To counter the social engineering efforts of hackers, organizations need to look to the same vulnerabilities these cybercriminals exploit — the human factor. This begins with creating a cyber-culture within your organization that prioritizes cybersecurity. That means training employees to spot and avoid cyberattacks, including social engineering ploys. Staff should be encouraged to report any suspicious activity. Cybersecurity experts estimate that only three percent of targeted users report suspicious emails to management or their company’s IT team. In addition to training staff to recognize and report social engineering attempts, organizations should adopt policies and procedures to mitigate such attacks and ensure those policies are enforced.
One recommended policy is to ensure all collaborative software used within an organization is secure. The popularity of online meetings through platforms like Zoom have made them a tempting target for social engineering hackers. Users should be required to follow these best practices for online meetings:
- · Only use agency-approved software and tools
- · Require a password for all meetings
- · Provide meeting links directly to participants and monitor attendees
- · Manage screen-sharing, recording, and file-sharing options
- · Consider the sensitivity of data before exposing it to video conference and collaboration
Other best practices to combat social engineering scams include verifying e-mails before clicking links, downloading attachments, or responding with providing personal or sensitive information. Double-check addresses and names for typos and have e-mail filters in place to block spam and phishing attempts.
Another best practice to pass on to staff is to avoid posting personal, work-oriented, or other sensitive information in public spaces, such as on social media platforms. This is the kind of data that a scam artist will exploit in social engineering attacks.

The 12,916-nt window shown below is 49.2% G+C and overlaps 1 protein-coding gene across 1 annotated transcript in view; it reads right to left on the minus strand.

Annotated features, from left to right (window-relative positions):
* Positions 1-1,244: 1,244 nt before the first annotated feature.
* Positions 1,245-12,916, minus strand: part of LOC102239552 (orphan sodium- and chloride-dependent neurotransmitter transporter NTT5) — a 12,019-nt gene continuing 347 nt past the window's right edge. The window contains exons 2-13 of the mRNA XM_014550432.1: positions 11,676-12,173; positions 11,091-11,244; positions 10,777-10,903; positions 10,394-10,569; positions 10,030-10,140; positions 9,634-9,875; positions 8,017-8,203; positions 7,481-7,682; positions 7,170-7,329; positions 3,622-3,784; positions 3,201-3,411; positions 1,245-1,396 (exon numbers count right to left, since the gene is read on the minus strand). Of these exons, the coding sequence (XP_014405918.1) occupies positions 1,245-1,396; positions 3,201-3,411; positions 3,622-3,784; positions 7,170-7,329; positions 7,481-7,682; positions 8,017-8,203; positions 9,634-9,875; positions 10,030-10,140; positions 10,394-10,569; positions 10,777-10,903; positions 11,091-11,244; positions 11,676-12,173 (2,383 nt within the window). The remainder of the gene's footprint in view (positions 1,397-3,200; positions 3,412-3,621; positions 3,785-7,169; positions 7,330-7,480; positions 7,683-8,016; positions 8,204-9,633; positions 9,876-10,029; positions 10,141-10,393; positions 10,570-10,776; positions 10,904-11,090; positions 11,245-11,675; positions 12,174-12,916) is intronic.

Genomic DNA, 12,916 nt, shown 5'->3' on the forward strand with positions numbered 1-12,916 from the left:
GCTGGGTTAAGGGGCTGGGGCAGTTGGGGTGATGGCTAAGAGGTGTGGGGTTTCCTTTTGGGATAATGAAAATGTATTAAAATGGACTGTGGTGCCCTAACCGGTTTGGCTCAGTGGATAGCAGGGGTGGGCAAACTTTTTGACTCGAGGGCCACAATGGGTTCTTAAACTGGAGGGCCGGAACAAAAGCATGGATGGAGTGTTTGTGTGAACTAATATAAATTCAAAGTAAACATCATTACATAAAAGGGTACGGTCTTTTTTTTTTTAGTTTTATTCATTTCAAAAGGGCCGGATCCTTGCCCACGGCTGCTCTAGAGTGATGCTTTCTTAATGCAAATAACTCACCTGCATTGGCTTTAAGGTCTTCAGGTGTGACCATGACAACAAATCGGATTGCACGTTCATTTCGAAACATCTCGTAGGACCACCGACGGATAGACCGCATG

Finally, be aware of what data and sensitive information your company uses and shares in its day-to-day operations. Make sure information shared with third-party vendors is secure. Social engineering artists will often impersonate business partners, financial institutions, and government representatives to con you or your employees.
Best practices for trying times.
We are living in chaotic and unpredictable times, and cybercriminals continue to exploit the current state of disarray. Now more than ever, individuals and organizations need to be vigilant to protect themselves from those who would exploit confusion and panic. It’s critical for you to protect your company’s sensitive data and create a culture of security that can be implemented by employees and associates for the long-haul.
Valeo Networks (Valeo Networks) is a seasoned information technology company that delivers best-in-class, 24/7 managed IT services and solutions for small to medium businesses. As we continue to expand our national reach, Valeo Networks strives to be the leading IT solutions and services provider, giving businesses peace of mind in knowing that their most critical asset, their data, is protected by the best in the business. Contact us today for a FREE consultation.